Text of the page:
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The Iowa State Cyclones are Home Sweet Home in Milwaukee

Friends and family of the Cyclones have turned up the volume at the NCAA tournament in Milwaukee.

During the four first-round games in the Milwaukee portion of the NCAA tournament bracket, there was one fan base that was clearly the loudest, the biggest, and the most passionate about its team. Thursday night, the Bradley Center was so filled with Cyclones fans wearing cardinal red that people there might have thought they were in Ames, Iowa.

The Cyclones had good reason to feel right at home in Milwaukee besides their loyal fan base. Three of their upperclassmen, senior guard Deonte Burton, senior forward Darrell Bowie, and junior guard Donovan Jackson are from Milwaukee; and senior guard Matt Thomas is from western Wisconsin.

To Jackson, playing in Milwaukee is “a blessing” that will allow his mom to see him play in person for the first time in years. These Cyclones feel that having fans who traveled—as well as family and friends—in Milwaukee cheering for them is an advantage. Says Burton, “It feels good to know so many of the people in the stands.”

All three players have favorite places they would like to visit while in Milwaukee. JJ’s Fish and Chicken received the most nods from the trio as the restaurant to visit for the best hot meal in town. Each can quickly name his favorite park to play in the best pickup basketball games. A stop at grandma’s house, as well as visiting other family and friends, will hopefully fit into their time here.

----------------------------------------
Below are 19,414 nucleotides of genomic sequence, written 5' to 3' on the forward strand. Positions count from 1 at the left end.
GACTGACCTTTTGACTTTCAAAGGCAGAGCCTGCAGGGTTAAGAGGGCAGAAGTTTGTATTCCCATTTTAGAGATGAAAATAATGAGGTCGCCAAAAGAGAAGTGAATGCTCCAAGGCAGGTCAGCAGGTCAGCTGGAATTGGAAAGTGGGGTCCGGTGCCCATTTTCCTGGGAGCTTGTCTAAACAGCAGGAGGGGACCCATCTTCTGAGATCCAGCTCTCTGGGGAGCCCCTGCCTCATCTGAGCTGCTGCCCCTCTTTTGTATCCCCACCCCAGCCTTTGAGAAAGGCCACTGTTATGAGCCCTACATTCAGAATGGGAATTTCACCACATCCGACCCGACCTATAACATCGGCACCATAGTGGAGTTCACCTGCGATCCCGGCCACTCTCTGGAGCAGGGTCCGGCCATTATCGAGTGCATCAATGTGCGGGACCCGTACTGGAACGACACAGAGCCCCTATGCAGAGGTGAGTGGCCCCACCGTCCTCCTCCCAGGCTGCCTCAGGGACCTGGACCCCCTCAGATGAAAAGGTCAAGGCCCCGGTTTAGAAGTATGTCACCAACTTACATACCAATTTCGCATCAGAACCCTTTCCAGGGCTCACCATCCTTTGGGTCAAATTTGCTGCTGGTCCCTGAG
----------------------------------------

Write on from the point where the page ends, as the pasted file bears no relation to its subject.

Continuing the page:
Make no mistake though—these guys came home to win. “I realize I’m here on a business trip,” says Bowie, while Jackson is “locked in and focused.”  In their first-round game, the trio of Milwaukee natives combined for 34 points and 14 rebounds while shooting 60% on a balanced team that anyone can take over. Iowa State controlled most of the game, out-rebounding the Wolf Pack by 83%! Nevada only led for 14 seconds the entire game, falling to the Cyclones 84–73.

Whatever the connection is between Milwaukee and Ames, it seems to be working. In the last decade, including the current players, 12 athletes from Wisconsin have played for ISU, with the majority being from Milwaukee. One more is headed to Ames next fall. The opportunity to play in the Big 12, which the Cyclones have won in three of the past four years, and play in the Big Dance, which they have done for six straight years, is an easy sell to athletes.


Making it to the next level is another. There are currently three former Iowa State players in the NBA and 23 players who have retired. Fourteen Cyclones have been drafted since 2000, not to mention those who play abroad professionally.

Each of these Milwaukee-bred athletes first played at another school before landing in Ames, and like most new college students, the players went through a transition period. “The first couple of weeks were a tough adjustment, being on my own, but as the days went by and the year went on, I got used to it and made progress,” says Bowie. “I was doing what I love, which is playing basketball everyday, so that was fun for me.”

Their second-round matchup as the No. 5 seed against Caleb Swanigan and the fourth-seeded Purdue Boilermakers could end up being one of the most exciting games of the tournament. The Cyclones will need to control the paint and again rely on balanced contributions from their deep roster on both ends of the court. Of course, their sixth man, the Cyclone fans, can again give Iowa State a home court advantage.

The Iowa State team’s goal in Milwaukee is simple: “Winning. Just winning,” says Burton.

For Burton, Bowie, and Jackson, who not that long ago were three Milwaukee boys playing in games at the park, bringing Cyclone Nation to their hometown is something they won’t forget.

Explains Bowie, “To be home in Milwaukee playing in front of the kids here lets them know they can do whatever they want.”

Purdue should check the weather report for Cyclones in the area.

Photographs by (from top): Shane Keyser/Kansas City Star/TNS/Getty Images; David K. Purdy/Getty Images